Which circled me back to Instagram this week.

I’ve been on Instagram for a few years now, but did nothing other than follow a graphic designer friend of mine, Mark Hamill, Neal Adams, and Kevin Smith. But after reading an internal Western Fictioneers email thread, I’m turning back to Instagram. I even uploaded my What do you call individual Instagram posts? Who knows? But I did it. And I plan on doing it more often in 2019.

Follow me on Instagram here. And if you’re of a mind, follow S. L. Matthews.


Do Some Damage alumnus, Kristi Belcamino, has a terrific deal.

I’ve subscribed to her newsletter for a few years now. She has forged ahead as an independent author and she is rocking it. She’s got her newsletter, her Facebook group, and her video channel where she talks about books, her own works, and the utterly charming “Coffee Talk Puppy Talk” series. You should subscribe to her channel. She’s at 95 subscribers as of yesterday. Let’s get her to 100 this week.

She’s got six books in her Gia Santella Crime Thriller series. With those six books, she has lots of options for promoting and selling them. And as of today, you can get all six books...for $0.99.

A dollar! Six books. Are you kidding me? You should buy that on principle. It’s a remarkable deal. Over 1,000 pages of crime fiction. And, as of today, she ranks as #1 in her fields. That’s how you marshal your books to your advantage.

If you are not following Kristi, you should. She’s a leader in what you can do as an indie writer.


I’ve got an early favorite for my song of the year.

When it comes to melodic hard rock and metal, Frontiers Music is leading the charge at keeping legacy acts in the public eye while showcasing new artists. To start 2019, they have a free sampler when you join their email list. It’s a list of twelve tracks by bands I’ve never heard of (save one: One Desire).With a hashtag of #RockAintDead, how can you go wrong?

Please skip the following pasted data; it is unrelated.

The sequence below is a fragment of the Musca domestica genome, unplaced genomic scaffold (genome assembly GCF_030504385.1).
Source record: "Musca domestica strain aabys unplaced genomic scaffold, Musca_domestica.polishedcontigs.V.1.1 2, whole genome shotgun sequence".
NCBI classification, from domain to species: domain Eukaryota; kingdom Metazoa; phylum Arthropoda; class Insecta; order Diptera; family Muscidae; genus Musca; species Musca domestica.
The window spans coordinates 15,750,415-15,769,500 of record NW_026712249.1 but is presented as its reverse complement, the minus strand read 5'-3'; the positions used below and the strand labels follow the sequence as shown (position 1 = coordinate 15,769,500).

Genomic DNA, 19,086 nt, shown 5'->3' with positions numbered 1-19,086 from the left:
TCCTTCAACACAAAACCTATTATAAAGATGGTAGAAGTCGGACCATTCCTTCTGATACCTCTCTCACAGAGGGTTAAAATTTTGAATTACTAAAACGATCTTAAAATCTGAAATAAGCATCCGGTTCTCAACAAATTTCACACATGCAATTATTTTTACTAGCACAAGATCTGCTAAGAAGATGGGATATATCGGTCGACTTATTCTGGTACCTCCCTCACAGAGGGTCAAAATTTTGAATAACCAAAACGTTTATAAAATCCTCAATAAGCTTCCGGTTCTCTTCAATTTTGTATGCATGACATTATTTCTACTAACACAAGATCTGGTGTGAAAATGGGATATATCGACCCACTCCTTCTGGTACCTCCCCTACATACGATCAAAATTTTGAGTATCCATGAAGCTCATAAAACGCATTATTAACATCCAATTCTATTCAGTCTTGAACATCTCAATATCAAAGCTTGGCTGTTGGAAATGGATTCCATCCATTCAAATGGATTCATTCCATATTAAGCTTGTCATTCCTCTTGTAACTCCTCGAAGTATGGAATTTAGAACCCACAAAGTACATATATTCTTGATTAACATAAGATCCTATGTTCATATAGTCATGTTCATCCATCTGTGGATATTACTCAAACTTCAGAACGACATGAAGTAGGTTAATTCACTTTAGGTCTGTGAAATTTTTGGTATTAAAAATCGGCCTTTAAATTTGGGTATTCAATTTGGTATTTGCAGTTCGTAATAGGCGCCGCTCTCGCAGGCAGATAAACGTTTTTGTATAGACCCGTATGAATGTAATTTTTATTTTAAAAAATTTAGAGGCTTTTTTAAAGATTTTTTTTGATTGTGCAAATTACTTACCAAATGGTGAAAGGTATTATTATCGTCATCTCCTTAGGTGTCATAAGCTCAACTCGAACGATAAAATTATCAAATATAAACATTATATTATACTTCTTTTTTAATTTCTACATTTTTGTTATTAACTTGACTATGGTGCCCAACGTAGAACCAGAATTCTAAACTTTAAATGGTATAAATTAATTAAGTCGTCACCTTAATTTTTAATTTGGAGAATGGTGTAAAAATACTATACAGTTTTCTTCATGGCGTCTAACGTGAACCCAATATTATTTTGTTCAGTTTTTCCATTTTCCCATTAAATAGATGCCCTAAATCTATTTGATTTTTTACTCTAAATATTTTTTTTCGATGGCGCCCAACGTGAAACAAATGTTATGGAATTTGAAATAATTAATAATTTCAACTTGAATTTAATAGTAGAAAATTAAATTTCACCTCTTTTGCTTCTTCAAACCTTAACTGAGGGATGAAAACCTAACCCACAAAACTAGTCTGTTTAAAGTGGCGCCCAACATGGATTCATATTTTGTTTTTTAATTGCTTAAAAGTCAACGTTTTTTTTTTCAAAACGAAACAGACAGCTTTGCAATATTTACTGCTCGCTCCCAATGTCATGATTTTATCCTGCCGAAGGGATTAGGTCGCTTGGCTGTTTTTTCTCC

You can't.

If you like hard rock with a melodic edge, go now to this site, sign up, and download this music. It is really, really good. How good? There’s not a bad song on this sampler. And how about this: I’ve already purchased two albums by artists featured on the sampler. One Desire’s self-titled debut and ALL RISE, an album by the band Perfect Plan. Both of these bands sit right in that wonderful pocket of taking old songs and styles and making them their own.

It is “In and Out of Love” by Perfect Plan that I find myself singing while washing dishes or folding laundry. Want to hear it?

That’s the update for Week 4 of 2019.

How has your 2019 been going?

Sunday, January 20, 2019

Year of an Indie Writer: Week 3

Of course there’d be weeks like this.
It’s been rather quiet this week at the home offices of Quadrant Fiction Studio. The biggest news was the approval of the paperback version of EMPTY COFFINS. It is now available for all y’all who like to feel paper under your fingers when you read a story.
I’ve been a technical writer/marketing writer for my entire career. I now work in the marketing department for an oil and gas firm here in Houston. The types of deliverables we generate constantly give me ideas on how to promote my fiction writing. SEO was the big lightbulb moment this week. A co-worker of mine gave me some instructions on how to best utilize proper metadata, tags, and keywords to promote effective SEO. I thought I knew what I was doing. Turns out, I was a little off base. As soon as I learned what she taught me, I started working it into the deliverables at work.
And also began working on it on my author website.
Every day is learning experience in life. It’s only how we apply it in our lives that makes each day a step better than the previous one.
I wake around 4:30 to 4:45am and exercise then write until 5:50am. Sometimes, I get distracted in the morning or do some sort of busy work. I did that on Thursday morning, but figured I’d get in the words come lunch.
Until I got to the office, logged into email, and discovered I had to attend a meeting from 11:00am to 1:00pm. Well, there went the lunch writing time, leaving Thursday’s word count very low.
Think I’ll blow off the morning writing session again anytime soon? Nope.
Let me be frank: Scott Brick is my favorite narrator. I might even pay to have him read the phonebook. I have listened to many books he’s narrated, but two authors stand atop my list of great writers + great narrator = awesome experience. One is Clive Cussler, specifically the Isaac Bell adventures. The other is Brad Meltzer. I am listening to Meltzer’s THE FIRST CONSPIRACY: THE PLOT TO KILL GEORGE WASHINGTON. I hold two degrees in history and even I barely knew this story. Seltzer tells an utter engrossing story so well, you forget you know the end of the story. Seltzer’s words as spoken by Brick is magical. I’ll provide a full review when I’m done, but this is already the book to beat for Best Book of 2019.
Second-Hand Sales” was posted on Tuesday by Dean Wesley Smith on his blog. He discusses how it’s a good thing to have our books in print and available at used bookstores. Ultimately, if you have a decent back catalog and you earn a fan via a used copy of your book, it’ll give your writing career a boost.